From very modest beginnings, Global has developed into one of the most successful brands of professional kitchen knives in the world. Still crafted by hand in Yoshikin’s factory in Niigata, Japan, Global knives are manufactured to extremely high and exacting standards.

Phone: +27 (0)21 812 0810
E-mail: [email protected]
Address: 3rd Floor, Grove Exchange, 9 Grove Avenue, Claremont, Cape Town, 7708
FOLLOW:

Taillage Techniques: Mastering The Basic Cuts

Give your dish that wow factor! Taillage, or the skill of vegetable cuts, makes a dish far more impressive to look at and clearly depicts a high level of skill. Practically, it also ensures all the ingredients are the same size, so they cook evenly and have a consistent mouth feel. These cuts are only possible with a high-quality knife, like a Global.

The art of taillage is one of the first skills an aspiring chef or adventurous home cook must master. For beginners, we would suggest starting with a Classic 20cm Global Cooks knife. It’s a beautiful, tough yet dexterous knife that is easy to hold, light and superbly balanced. It is easily wielded and can do all cuts very well. If you are cutting large vegetables – like butternut, you could also use a 20cm Global Vegetable knife to cut it down to a manageable size. To practice these cuts, you will need a damp cloth, a wooden chopping board, your Global knives and your practice vegetables. These can be anything you have lying around, but for the sake of simplicity, the easiest vegetable to begin with is carrots. Peel them first and chop off the top and tail. Place the damp cloth under your board to avoid slipping and injuries.

1. Batonette:

Translated to “small stick”, the batonette is the first cut to master as it forms a basis by which to understand the other cuts. 

To create your batonette, cut your carrot into sections about 3 inches long (roughly 7cm). Trim off the curved edges of the carrot sides to create 4 flat sides. Now slice your carrot into slices of ¼ inch or 6mm. Ensure these slices are as uniform as possible.

Turn your stack of slices once to the side so that you can cut through these slices in the same manner. And that stick is a batonette. 

Use it for: The batonette is the perfect cut for crudité’s, roasting vegetables, or fries.

2. Large batonette (Pont-neuf):

This has the same principle but forms a thicker bayonette of- ½ inch/ 1.2cm thick. 

Use it for: Thick cut fries.

3. Small Dice (Macédoine)

From a batonette, it is easy to create a small dice (macédoine). To do this, line up your batonettes, hold them together, and chop through the whole stack in ¼ inch spaces to create ¼ inch cubes. 

Use it for: Soups, stocks, and salads. 

4. Medium Dice (Parmentier):

A large batonette (pont-neuf) can be chopped into cubes of ½ inch, 1.2cm thick to create a Medium dice (parmentier).

Use it for: Any recipe that asks for a diced ingredient, without specifying the size. Often used for tomatoes.

5. Julienne (or allumette when cut from potatoes):

This is the matchstick cut. The size of the julienne is 1/8 thick and 1- 2 inches long (0.3 cm × 0.3 cm × 3 cm–5 cm).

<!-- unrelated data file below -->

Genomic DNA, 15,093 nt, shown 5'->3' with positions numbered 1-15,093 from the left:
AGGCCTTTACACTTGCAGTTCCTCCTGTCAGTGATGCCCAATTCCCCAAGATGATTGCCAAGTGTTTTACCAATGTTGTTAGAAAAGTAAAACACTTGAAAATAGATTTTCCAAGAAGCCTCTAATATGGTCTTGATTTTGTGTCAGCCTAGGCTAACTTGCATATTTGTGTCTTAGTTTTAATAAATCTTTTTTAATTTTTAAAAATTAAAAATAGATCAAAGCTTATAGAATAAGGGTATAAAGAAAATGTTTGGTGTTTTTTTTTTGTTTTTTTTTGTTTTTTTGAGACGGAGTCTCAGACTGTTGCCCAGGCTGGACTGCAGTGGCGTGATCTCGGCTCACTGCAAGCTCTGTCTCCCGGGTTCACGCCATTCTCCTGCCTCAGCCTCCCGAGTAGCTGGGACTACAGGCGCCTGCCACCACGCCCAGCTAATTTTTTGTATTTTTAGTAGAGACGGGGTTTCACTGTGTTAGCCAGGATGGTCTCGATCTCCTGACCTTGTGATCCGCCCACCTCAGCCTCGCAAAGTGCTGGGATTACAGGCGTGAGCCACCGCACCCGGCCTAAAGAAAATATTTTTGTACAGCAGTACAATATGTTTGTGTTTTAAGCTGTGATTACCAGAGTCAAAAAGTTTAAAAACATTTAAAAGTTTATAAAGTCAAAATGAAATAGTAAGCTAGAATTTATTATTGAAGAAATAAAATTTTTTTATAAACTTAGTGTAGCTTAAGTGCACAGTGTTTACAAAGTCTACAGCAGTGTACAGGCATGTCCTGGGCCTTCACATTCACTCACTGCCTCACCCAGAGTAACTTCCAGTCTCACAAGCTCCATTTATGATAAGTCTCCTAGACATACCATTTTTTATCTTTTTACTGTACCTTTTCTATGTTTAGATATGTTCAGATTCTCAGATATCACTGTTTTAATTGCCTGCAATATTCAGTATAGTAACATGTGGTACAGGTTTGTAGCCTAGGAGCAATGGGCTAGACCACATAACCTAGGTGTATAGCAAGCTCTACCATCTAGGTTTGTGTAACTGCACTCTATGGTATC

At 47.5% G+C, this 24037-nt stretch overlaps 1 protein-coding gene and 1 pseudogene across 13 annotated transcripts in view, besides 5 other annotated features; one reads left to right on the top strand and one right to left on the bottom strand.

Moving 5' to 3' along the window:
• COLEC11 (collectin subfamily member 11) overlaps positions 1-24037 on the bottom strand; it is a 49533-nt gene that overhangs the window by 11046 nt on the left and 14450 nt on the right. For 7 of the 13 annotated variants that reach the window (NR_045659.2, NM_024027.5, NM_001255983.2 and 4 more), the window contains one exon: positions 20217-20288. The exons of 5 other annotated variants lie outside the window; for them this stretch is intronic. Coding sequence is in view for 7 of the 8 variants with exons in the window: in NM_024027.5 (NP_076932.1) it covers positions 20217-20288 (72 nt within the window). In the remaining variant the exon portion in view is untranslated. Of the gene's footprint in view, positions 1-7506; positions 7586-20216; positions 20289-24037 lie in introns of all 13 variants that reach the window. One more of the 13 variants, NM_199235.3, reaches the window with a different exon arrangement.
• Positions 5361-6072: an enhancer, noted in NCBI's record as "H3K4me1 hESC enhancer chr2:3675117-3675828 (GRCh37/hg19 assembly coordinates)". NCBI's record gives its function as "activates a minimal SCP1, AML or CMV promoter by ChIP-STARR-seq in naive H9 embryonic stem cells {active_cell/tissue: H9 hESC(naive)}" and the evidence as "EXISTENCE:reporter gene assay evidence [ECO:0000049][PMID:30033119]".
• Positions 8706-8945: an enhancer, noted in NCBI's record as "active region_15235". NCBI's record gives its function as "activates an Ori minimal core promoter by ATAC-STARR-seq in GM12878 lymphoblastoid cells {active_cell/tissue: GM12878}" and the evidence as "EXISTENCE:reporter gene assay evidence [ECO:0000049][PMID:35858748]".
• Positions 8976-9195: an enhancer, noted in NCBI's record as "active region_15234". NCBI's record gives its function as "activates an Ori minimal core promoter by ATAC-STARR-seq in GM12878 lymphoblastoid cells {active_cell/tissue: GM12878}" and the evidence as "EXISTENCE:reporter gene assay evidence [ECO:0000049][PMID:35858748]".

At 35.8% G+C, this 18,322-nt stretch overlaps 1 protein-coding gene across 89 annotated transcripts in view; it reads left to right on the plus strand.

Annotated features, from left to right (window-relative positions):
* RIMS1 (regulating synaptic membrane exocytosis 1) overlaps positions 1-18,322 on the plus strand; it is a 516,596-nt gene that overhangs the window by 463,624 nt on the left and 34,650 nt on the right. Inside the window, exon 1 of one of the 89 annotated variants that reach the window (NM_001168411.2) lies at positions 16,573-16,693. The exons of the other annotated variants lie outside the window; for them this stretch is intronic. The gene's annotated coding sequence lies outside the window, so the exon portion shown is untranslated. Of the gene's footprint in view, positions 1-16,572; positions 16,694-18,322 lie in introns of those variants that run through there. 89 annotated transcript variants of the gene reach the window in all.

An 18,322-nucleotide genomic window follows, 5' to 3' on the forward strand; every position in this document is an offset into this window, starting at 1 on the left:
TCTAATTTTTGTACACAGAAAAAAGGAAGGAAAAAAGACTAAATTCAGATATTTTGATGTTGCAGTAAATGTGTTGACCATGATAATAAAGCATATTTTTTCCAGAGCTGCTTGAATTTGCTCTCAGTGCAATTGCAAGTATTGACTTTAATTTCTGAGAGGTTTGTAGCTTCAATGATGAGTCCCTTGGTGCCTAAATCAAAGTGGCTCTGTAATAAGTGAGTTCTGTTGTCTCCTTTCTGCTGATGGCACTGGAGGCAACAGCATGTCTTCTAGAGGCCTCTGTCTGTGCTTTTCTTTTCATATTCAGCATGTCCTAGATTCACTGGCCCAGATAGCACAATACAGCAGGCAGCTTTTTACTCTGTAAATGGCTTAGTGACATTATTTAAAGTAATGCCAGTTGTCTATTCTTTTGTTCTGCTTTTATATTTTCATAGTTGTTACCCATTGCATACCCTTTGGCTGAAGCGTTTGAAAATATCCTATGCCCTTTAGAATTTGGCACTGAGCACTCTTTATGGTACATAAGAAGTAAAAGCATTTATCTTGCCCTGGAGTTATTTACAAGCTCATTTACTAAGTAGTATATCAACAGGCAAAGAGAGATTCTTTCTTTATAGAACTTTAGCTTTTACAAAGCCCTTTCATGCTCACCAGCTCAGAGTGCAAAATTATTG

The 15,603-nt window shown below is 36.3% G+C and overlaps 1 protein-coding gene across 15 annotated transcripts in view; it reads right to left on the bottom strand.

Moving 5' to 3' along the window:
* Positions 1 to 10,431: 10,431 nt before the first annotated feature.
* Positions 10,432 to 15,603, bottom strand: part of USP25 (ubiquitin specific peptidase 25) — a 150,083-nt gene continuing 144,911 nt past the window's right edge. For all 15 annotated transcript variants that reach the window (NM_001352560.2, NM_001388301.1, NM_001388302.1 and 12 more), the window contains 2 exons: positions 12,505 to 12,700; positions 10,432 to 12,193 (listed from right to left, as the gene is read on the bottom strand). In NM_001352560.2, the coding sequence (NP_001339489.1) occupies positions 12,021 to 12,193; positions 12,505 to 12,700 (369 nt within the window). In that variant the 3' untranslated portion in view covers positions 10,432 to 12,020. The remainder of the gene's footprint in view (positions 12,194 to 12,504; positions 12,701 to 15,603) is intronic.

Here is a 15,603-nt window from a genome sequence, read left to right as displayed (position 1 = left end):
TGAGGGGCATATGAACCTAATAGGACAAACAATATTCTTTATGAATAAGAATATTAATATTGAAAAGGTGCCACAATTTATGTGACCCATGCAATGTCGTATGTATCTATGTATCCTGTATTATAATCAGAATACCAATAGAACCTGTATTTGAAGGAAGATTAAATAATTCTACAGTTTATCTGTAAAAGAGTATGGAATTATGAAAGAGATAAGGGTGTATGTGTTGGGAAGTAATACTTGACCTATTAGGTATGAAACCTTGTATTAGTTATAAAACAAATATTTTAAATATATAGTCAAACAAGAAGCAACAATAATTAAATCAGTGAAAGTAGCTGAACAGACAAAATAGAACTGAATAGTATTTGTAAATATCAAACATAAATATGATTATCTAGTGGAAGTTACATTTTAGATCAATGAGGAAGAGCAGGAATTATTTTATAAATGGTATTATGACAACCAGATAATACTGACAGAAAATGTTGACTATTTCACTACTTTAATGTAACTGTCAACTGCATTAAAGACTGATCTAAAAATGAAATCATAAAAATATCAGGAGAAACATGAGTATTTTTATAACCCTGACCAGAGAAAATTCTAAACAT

Use it for: Mostly used with carrots, celery, and potatoes as a garnish.

6. Brunoise:

When Julienne sticks are diced, they are called brunoise. Brunoise should be 1/3 inch or 3mm cubes. 

Use it for: Carrots, onions, turnips, and celery to flavour soups and sauces.

7. Fine Julienne:

Sticks measuring approximately 1⁄16 by 1⁄16 by 1–2 inches (0.2 cm × 0.2 cm × 3 cm–5 cm).

Use it for:  Firm vegetables such as potato, celery, carrots, peppers, or turnips to make a delicate garnish for salads.

8. Fine Brunoise:

Cubes cut from fine Julienne with sides measuring approximately 1⁄16 inch (2 mm) 

Use it for: Making sauces like tomato concasse or as an aromatic garnish on dishes.

9. Chiffonade:

The ribbon cut is created by rolling up leafy greens or herbs and slicing them in fine strips from 4mm to 10mm in width.

Use it for: Herbs or leafy greens.

Many of these cuts sound quite simple, however they are harder than they sound to get perfect, and only practice will bring them from mismatched to perfect uniform taillage. 

Now, while you have time, is the perfect moment to start honing your new knife skills with your Global. Use them to impress yourself, impress your friends, your mom, your mom’s friends. Go wild. With your Global knives you are basically Uma Thurman in Kill Bill now. Or at the very least you can make a very jazzy salad. 

If you don’t have the knives you need, visit our webstore to shop and stock up: www.globalknives.co.za. You can find the Classic 20cm Global Cooks knife right here: https://www.globalknives.co.za/global-knives/cooks-knives/cook-s-knife-20cm.html and the 20cm Global Vegetable knife here: https://www.globalknives.co.za/global-knives/vegetable-knives/vegetable-knife-20cm.html.  

Another option for slicing your fruit and vegetables is with the Global Mandolins and Turning Slicers. These are recommended by Chefs around the world with the Benriner Mandoline Slicer being the best choice for a professional grade mandoline. We’ll explore these nifty kitchen tools, and how they deliver consistently straight and julienne cuts, in a future blog post.

Happy Cooking!